Reply
  15. joy
    16 February 2018

    there was a pin tail in charge of my garden with 3 to 9 little females a a time. now he has gone & another bird has taken over – looks just like a pin tail but a short tail. he makes the same sounds & is just as agressive. is this a non-breeding wydah?

    Reply
    • admin
      19 March 2018

      hello Joy

      Thank you for stopping by. Yes it could be a Pin Tail just coming into breeding and his tail hasn’t grown yet or it could be a sub-adult. Look for the red beak and stripes on the head

      Hope this helps 🙂

      Reply
  16. Tori DeGroote
    16 June 2018

    I am located in Southern California, USA and I have this bird in my back yard. I am concerned as I see this bird is not common for our country. Could it be that this bird has a human owner and it got out? Is there anything I need to do?? Thank you, in advance, for any assistance.

    Reply
  17. Gary
    17 June 2018

    I just saw this bird in my back yard in Southern California. Beautiful bird and he has an attitude as he chased other birds away from some bird feed we laid out.

    Reply
  18. Larry
    7 July 2018

    We have them here in Huntington Beach California. I just saw one in our backyard. It is very aggressive and drives other birds away from their feeder. This is the second year that I have seen them in our backyard. They nest in a park nearby called Central Park.

    Reply
  19. Debra
    27 July 2018

    I’ve seen two now. One in August 2016 in Peter’s Canyon which is in Orange County and now one in a tree in front of my house. Very unique type of bird and I read we may be seeing more in our area. I also read that they are brood parasitic. I also saw the Long-tailed Paradise Whydah when I was in South Africa. It is fun seeing different birds but I would hate for them to destroy our native birds.

    Reply
  20. Bernice Allan
    19 September 2018

    Hi, today being the 19 of September 2018.
    I saw one of these birds in brackenfell, flying without a care who hears him or not. i found him quite cute and pretty.
    My daughter does horse riding and so for that i saw this little guy fluttering about calling. I took a video of him and a few pics. He is absolutely stunning

    Reply
  21. Philip Veerman
    19 October 2018

    OK so the whydahs are nest parasites of other (Estrildid) finches. But from what I read, they are unlike cuckoos, in that they do not actively remove the eggs of the host species. Nor it appears do the chicks eject or kill the legitimate chicks of the foster parents. With cuckoos, host chicks never survive. Also the chicks’ mouth markings mimic the mouth markings of the foster species, and adults males mimic songs of the foster species and chicks begging calls also show mimicry. Do the baby whydahs also use the same odd posture whilst begging of crouching and twist their head upside down, in the way that typical Estrildids do? So they have undergone a quite selective evolution towards this mimicry. The whydahs then being a recent and specialised group have evolved quickly and it appears in a very special way to adapt to particular host species. Given that, the question is to what extent are the foster parents harmed by this parasitism. What evolutionary strategies have the finches used to counteract this? I am in Australia and we don’t have any of these birds here. So I have never seen them. They are African and apparently introduced into USA. How do they survive in USA?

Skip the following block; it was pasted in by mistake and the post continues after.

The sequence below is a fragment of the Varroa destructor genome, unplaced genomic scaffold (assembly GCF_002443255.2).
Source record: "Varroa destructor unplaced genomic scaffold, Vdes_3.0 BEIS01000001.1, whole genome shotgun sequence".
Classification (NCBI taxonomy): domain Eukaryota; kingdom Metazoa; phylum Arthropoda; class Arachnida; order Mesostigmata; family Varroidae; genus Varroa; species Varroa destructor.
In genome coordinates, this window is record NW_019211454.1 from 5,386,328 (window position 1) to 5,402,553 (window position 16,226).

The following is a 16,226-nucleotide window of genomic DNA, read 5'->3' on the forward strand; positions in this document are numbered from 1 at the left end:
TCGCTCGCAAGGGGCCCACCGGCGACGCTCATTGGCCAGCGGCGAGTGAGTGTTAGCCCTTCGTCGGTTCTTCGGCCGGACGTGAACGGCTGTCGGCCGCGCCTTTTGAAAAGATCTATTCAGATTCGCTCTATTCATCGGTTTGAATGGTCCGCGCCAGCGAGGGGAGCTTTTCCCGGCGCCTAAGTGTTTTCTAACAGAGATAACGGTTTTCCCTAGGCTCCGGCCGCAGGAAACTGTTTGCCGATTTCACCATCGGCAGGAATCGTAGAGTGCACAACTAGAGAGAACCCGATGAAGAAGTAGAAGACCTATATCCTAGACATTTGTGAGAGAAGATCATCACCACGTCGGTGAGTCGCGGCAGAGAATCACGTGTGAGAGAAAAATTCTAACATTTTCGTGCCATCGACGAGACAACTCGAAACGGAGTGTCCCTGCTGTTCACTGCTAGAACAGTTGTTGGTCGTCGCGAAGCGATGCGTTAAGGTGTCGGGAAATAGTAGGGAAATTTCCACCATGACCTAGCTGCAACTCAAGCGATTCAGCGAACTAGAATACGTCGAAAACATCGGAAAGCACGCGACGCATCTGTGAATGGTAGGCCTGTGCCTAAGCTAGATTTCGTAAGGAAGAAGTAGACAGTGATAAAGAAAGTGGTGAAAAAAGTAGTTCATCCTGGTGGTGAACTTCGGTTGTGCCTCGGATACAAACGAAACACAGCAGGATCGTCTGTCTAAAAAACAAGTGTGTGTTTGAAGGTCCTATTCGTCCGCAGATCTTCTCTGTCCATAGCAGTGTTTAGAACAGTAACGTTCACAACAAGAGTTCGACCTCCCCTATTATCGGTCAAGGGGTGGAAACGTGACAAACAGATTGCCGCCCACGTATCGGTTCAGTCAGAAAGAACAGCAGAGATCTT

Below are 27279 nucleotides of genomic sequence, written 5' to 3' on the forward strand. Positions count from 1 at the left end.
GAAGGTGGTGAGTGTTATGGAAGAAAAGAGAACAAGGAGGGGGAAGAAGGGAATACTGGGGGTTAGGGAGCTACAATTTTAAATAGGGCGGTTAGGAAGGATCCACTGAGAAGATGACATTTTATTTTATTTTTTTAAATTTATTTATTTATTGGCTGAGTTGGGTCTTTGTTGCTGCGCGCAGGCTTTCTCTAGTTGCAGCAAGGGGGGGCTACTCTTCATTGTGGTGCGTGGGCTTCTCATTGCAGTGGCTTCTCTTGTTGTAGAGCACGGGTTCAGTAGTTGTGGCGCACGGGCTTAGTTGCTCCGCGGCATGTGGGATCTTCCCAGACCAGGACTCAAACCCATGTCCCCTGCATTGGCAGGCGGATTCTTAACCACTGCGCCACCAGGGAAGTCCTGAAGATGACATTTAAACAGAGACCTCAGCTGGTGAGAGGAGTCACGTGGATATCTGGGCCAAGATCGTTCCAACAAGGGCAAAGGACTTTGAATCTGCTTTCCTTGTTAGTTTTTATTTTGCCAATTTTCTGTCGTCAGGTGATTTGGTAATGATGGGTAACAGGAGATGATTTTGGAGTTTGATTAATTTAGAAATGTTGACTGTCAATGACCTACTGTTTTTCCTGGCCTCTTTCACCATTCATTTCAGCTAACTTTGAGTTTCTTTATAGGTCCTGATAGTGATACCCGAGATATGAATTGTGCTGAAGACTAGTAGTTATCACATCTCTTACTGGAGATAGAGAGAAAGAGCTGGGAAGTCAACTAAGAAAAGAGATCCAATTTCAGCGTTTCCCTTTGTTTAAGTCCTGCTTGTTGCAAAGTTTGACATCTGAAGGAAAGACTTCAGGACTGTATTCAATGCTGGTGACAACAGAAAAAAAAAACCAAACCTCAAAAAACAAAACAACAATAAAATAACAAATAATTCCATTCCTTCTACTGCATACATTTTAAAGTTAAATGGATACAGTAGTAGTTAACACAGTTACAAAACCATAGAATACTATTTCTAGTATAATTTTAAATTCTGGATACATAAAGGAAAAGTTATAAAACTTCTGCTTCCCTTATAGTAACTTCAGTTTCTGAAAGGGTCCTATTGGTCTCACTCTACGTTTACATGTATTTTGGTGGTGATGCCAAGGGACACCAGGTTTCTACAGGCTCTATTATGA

Reply
  22. Atoosa Hashemi
    26 October 2018

    I have had a resident Whydah in my yard for almost a year, and I am soo in love with him! He is a remarkably determined little bully, but it’s interesting to watch the other birds stand their ground, especially when they get fed-up with his antics! He has come to accept that he has to share, and it’s such a joy to get to watch him! Despite his size, he is incredible! I love waking up to his chirps, and getting to watch him flutter around. He is really such a fearless little guy, with a personality 100x his minuscule size!
    This morning however, I noticed he is missing his long feathered tail…Would anyone know if that might be a sign of something? I’m trying to do some research but haven’t found anything yet. I know that Whydahs are considered parasitic birds, but we have such a large assortment of various birds, and they seem to all live together fine! I’m one of those over the top animal lovers, so I’m in heaven!

    Reply
    • admin
      16 November 2018

      Hi Atoosa, the male only gets his long tail in the breeding season, then it drops of until the next year, when it grows again. Hope this assists

      Reply
      • Suben
        30 April 2019